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Busia farmers urged to embrace fish eating

Fish farmers in Busia County have been urged to ensure that fish produced in the County is consumed at household level with only the surplus left for sale.

This follows a baseline survey carried out by Egerton University in conjunction with the Kenya Marine Research Institute and Maseno University which revealed that 70 per cent of farmers in the County sell their entire proceeds in the market.

Speaking to stakeholders during a two-day training workshop at Wakhungu in Samia Sub County on Wednesday, the Clinical, Nutrition and Dietetics Lecturer at Egerton University Dr. Maureen Cheserek said that there is a need to educate farmers on dietary diversity and value addition of fish.

“Farmers should develop the culture of eating fish, diversify their diet and adopt value addition to improve their incomes and nutrition,” she said.

Dr. Cheserek added that the Kenya Climate Smart Agricultural Project was trying to promote a commercially viable Aquaculture industry through validation of innovative fish marketing, value addition and post-harvest technologies in Busia, Siaya and Kakamega counties.

“Our main objective is to increase availability, access and consumption of nutrient rich fish among women, youth and young children,” she said.

She noted that most women were consuming poor quality diets with only a third of them consuming a balanced diet.

“We need our women to be educated on which foods can make a balanced diet,” she said, adding that the County government should sensitize the women on behavior change so that children can utilize the nutritious food available in the County.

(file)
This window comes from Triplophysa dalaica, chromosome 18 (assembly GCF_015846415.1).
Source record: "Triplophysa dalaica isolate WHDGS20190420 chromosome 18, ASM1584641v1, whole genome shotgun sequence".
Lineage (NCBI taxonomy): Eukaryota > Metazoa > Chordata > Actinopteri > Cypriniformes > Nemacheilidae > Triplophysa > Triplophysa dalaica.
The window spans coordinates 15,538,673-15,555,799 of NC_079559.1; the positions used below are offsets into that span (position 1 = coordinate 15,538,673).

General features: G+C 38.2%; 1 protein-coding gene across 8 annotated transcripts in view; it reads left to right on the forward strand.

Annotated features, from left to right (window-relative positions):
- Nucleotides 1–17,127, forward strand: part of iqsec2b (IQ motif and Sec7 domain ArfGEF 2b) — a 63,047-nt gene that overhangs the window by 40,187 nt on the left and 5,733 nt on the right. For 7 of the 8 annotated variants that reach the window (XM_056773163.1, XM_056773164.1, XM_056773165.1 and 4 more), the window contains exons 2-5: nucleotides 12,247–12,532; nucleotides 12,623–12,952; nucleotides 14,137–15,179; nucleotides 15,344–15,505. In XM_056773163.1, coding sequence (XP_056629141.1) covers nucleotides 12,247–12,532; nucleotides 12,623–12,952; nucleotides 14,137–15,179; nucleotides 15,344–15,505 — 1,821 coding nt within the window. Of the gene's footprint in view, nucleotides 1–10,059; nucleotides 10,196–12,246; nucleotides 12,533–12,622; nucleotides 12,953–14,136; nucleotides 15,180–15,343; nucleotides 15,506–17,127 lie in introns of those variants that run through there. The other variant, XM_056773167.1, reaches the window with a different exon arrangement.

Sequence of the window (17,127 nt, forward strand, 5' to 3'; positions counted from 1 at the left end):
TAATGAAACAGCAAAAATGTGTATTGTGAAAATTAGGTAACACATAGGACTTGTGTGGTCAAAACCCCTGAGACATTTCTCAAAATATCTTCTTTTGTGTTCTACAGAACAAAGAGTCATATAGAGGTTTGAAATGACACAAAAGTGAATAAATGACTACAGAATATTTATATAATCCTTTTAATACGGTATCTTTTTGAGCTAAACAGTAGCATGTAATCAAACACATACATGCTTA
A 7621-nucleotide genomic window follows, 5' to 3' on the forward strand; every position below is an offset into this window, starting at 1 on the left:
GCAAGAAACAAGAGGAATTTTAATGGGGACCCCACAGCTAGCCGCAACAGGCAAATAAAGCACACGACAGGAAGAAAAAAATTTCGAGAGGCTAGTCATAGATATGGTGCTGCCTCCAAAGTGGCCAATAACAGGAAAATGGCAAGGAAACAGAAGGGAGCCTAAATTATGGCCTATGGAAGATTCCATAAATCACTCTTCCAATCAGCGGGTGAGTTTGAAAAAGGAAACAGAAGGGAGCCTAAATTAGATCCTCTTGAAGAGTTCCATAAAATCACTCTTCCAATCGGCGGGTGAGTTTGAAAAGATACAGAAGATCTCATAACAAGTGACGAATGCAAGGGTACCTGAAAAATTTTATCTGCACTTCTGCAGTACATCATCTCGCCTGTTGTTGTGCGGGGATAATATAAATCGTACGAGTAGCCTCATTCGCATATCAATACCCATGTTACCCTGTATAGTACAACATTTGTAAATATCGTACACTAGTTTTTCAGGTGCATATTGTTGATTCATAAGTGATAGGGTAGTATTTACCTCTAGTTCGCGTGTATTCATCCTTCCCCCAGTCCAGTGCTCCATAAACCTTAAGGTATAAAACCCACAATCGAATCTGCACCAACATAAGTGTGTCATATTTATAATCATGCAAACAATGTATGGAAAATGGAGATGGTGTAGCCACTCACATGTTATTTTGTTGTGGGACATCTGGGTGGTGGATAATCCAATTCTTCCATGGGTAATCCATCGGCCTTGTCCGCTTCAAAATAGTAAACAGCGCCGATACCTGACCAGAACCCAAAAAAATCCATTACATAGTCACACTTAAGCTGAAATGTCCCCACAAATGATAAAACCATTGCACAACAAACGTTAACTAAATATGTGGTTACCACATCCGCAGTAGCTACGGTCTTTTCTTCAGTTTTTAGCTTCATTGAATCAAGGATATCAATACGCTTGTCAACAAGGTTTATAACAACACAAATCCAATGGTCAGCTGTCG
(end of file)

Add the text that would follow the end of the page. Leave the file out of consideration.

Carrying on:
The official further stated that the County had a double burden of malnutrition with both women and children being malnourished.

Dr. Cheserek further said that more women should be empowered to engage in aquaculture adding that they are better placed to change the nutritional behavior of their children.

She urged both the fisheries and health departments to work together with a view to improve the nutrition outcomes of women and children.

“We are also recommending that we have nutrition education for this and we have developed education materials that can be used by both the fisheries and health staff that they can use to educate the CHVs as well as lead farmers during the second part of our project,’ she said.

The official further called for a social behavior change communication strategy in the County to help change the behavior of the locals.

“We have noted in our baseline that they perceive so many things differently around fish and we really need to help them so that they know that they need to eat fish and diversify their diet,” she explained.

Busia County Deputy Nutrition Coordinator Vincent Kwena said that the initiative by the KCSAP to validate marketing, value addition and post-harvest technologies for improved food and nutrition was a vital project for the County in terms of improvement of diet by the local residents.

‘We need value-added fish products instead of exporting our fish to other people to add value to them,” he said.

By Salome Alwanda

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